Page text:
A study on the COVID-19 coronavirus, published in the Cell journal, reveals that the virus has developed a new form - a more infectious and apparently fitter mutation that has received the name G614. The change was seen by a scientist in the 'Spike' protein, an amino acid used by the virus to penetrate cells.
Erica Ollmann Saphire of the La Jolla Institute for Immunology and the Coronavirus Immunotherapy Consortium, who participated in the research, told CNN that the new mutation is "the dominant form infecting people", having almost completely replaced its old form in Europe and then moved from there to the United States. Interestingly, the G614 has not yet made it to such diverse places as the Santa Clara, California, and Iceland.
"We do know that the new virus is fitter. It doesn't look at first glance as if it is worse," Saphire said.
The assertions came after experiments were conducted with the involvement of humans, animals and cells, showing a higher contagiousness of the new form. David Montefiore of Duke University, having conducted tests in a lab environment, found that the new C form was three to nine times more infectious than the D. However, the novel version did not seem to affect the severity of COVID-19.
"Our global tracking data show that the G614 variant in Spike has spread faster than D614", wrote biologist Bette Korber of Los Alamos National Laboratory and her colleagues in a report. "We interpret this to mean that the virus is likely to be more infectious," it was added. "Interestingly, we did not find evidence of G614 impact on disease severity."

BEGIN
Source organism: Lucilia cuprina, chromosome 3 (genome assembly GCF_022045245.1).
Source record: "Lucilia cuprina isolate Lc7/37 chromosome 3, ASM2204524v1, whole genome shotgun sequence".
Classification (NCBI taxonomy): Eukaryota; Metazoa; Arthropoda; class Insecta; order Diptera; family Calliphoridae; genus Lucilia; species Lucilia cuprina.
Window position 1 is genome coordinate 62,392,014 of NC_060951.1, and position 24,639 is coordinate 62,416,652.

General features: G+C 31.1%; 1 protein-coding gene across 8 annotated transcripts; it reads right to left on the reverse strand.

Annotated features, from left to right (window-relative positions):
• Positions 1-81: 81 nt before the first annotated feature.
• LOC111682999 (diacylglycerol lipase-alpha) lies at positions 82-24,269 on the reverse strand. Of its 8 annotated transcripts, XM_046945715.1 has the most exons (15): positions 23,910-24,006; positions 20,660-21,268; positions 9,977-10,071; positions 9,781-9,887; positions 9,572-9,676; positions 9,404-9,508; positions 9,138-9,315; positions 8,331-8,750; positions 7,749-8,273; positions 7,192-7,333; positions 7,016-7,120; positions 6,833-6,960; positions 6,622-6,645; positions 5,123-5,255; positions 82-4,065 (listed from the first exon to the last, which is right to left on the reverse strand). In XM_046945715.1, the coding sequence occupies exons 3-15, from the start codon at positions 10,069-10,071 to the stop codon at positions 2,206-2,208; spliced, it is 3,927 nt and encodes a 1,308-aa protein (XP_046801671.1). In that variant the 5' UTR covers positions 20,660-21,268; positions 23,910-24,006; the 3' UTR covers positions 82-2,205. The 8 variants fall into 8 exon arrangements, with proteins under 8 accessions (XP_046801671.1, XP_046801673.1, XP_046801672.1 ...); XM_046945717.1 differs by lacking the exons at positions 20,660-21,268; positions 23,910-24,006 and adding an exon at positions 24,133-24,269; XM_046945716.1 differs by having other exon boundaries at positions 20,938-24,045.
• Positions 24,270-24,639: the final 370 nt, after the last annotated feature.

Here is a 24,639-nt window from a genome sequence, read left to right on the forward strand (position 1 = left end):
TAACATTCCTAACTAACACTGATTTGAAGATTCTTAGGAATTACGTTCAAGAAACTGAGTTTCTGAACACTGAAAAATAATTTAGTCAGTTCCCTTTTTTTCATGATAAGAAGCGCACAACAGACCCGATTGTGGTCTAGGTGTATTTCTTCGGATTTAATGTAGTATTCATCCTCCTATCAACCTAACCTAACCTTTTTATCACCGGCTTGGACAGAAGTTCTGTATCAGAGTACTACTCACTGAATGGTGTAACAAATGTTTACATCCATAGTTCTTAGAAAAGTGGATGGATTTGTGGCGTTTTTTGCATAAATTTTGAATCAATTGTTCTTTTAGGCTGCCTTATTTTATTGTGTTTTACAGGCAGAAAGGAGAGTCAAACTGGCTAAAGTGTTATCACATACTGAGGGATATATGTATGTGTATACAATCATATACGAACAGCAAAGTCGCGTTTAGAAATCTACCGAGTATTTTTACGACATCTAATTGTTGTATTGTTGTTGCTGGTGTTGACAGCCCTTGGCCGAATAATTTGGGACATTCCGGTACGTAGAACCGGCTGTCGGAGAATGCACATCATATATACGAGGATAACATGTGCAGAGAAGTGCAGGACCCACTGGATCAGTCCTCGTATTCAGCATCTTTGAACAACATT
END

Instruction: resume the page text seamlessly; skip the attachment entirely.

Scientists involved in the study expressed hope that, as the new virus form spreads, it will be less pathogenic. During the study, it was revealed that the C form could be neutralized with a convalescent serum - a blood product that people who have recovered from COVID-19 have. The antibodies seem to work against the new mutation more effectively than against of the older version.
The scientists in the study noted that the research has resulted in "potential consequences" for vaccines, although more work is needed to refine outcomes and see how they can be used.
According to the World Health Organization's director general, there are currently 141 anti-coronavirus vaccines in development across the world. The global number of confirmed COVID-19 cases is approaching 11 million, as the coronavirus-related death toll topped 520,000, according to data gathered by Johns Hopkins University.